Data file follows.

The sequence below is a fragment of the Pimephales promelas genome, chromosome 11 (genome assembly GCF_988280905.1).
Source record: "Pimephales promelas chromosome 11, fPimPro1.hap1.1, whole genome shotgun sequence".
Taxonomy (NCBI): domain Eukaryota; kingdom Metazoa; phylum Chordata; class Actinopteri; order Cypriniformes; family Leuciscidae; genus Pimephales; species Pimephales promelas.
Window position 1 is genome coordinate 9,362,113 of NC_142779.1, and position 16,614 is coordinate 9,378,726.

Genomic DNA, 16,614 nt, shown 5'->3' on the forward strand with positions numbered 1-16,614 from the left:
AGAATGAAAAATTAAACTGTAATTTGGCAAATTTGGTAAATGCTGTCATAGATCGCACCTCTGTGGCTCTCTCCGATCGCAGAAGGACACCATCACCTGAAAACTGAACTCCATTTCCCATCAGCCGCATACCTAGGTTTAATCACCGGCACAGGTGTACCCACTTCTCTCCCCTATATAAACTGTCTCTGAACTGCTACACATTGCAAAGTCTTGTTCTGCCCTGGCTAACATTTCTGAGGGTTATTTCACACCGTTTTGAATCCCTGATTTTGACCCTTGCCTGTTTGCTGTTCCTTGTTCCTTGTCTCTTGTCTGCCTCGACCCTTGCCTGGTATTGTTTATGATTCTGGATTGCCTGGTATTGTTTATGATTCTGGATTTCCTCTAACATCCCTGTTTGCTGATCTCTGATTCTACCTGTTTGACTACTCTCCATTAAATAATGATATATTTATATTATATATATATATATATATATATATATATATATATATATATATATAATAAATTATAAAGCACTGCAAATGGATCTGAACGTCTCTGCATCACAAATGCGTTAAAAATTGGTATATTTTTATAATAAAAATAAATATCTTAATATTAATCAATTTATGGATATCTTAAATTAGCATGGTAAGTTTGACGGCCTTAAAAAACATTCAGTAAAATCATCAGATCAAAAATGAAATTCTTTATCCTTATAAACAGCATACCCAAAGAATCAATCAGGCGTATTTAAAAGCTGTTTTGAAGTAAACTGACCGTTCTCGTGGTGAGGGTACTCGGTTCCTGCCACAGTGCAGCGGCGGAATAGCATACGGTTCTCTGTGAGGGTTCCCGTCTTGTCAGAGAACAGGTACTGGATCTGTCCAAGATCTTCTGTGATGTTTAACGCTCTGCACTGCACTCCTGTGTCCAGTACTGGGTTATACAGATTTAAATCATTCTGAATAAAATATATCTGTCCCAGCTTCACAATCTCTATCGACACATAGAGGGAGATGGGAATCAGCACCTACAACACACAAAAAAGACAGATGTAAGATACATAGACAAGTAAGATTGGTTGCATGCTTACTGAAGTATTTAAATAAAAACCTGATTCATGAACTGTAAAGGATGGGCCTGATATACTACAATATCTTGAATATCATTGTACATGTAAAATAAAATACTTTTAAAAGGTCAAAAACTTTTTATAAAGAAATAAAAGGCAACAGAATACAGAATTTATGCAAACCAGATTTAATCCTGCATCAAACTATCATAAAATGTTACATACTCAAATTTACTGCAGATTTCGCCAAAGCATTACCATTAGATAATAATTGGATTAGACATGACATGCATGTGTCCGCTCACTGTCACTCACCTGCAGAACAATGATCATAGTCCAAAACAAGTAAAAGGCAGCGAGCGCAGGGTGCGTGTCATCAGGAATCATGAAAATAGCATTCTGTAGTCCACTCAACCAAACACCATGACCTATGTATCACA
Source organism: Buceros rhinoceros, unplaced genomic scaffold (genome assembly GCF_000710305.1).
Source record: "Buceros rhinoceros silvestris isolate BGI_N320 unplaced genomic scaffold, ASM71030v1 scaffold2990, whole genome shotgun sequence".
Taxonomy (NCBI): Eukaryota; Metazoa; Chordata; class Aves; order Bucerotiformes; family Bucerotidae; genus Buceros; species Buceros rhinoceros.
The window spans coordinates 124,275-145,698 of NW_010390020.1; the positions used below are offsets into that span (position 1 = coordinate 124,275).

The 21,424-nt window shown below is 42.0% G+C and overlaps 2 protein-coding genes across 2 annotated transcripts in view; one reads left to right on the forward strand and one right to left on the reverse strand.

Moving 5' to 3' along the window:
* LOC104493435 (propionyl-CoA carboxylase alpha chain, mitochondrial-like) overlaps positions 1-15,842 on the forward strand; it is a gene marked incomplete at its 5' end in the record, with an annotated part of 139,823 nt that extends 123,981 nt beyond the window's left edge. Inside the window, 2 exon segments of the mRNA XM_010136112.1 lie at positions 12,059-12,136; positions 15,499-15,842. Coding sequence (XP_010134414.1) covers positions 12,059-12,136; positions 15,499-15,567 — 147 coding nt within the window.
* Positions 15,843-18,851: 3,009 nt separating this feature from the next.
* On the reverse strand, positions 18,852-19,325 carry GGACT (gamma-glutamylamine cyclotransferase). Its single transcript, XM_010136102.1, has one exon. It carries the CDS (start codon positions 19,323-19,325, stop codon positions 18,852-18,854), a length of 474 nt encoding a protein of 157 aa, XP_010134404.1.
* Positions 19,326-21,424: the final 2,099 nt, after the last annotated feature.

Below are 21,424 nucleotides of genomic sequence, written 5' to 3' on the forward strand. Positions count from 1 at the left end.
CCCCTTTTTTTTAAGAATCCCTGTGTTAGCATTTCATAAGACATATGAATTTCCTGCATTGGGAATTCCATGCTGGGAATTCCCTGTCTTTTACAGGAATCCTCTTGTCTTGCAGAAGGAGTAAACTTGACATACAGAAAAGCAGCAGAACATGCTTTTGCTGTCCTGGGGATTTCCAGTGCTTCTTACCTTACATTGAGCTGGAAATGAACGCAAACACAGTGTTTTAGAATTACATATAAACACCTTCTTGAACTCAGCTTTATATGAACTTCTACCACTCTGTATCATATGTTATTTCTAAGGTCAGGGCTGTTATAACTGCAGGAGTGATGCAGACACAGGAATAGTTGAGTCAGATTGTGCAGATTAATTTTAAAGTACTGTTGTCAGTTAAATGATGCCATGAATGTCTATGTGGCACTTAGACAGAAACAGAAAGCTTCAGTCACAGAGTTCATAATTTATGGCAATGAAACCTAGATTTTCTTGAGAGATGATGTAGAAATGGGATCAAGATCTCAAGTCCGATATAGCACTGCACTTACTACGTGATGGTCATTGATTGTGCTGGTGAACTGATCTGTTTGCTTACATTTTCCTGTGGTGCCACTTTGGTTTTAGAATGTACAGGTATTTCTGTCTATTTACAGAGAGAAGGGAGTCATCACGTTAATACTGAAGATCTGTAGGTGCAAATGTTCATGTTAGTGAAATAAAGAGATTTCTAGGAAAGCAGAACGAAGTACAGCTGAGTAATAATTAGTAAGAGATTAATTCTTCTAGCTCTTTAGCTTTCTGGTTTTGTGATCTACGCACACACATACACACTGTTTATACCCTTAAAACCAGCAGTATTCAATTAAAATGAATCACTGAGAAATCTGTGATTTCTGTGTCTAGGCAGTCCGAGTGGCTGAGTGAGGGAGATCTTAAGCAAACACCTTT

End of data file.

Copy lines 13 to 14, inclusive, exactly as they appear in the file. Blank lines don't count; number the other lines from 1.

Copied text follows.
* LOC104493435 (propionyl-CoA carboxylase alpha chain, mitochondrial-like) overlaps positions 1-15,842 on the forward strand; it is a gene marked incomplete at its 5' end in the record, with an annotated part of 139,823 nt that extends 123,981 nt beyond the window's left edge. Inside the window, 2 exon segments of the mRNA XM_010136112.1 lie at positions 12,059-12,136; positions 15,499-15,842. Coding sequence (XP_010134414.1) covers positions 12,059-12,136; positions 15,499-15,567 — 147 coding nt within the window.
* Positions 15,843-18,851: 3,009 nt separating this feature from the next.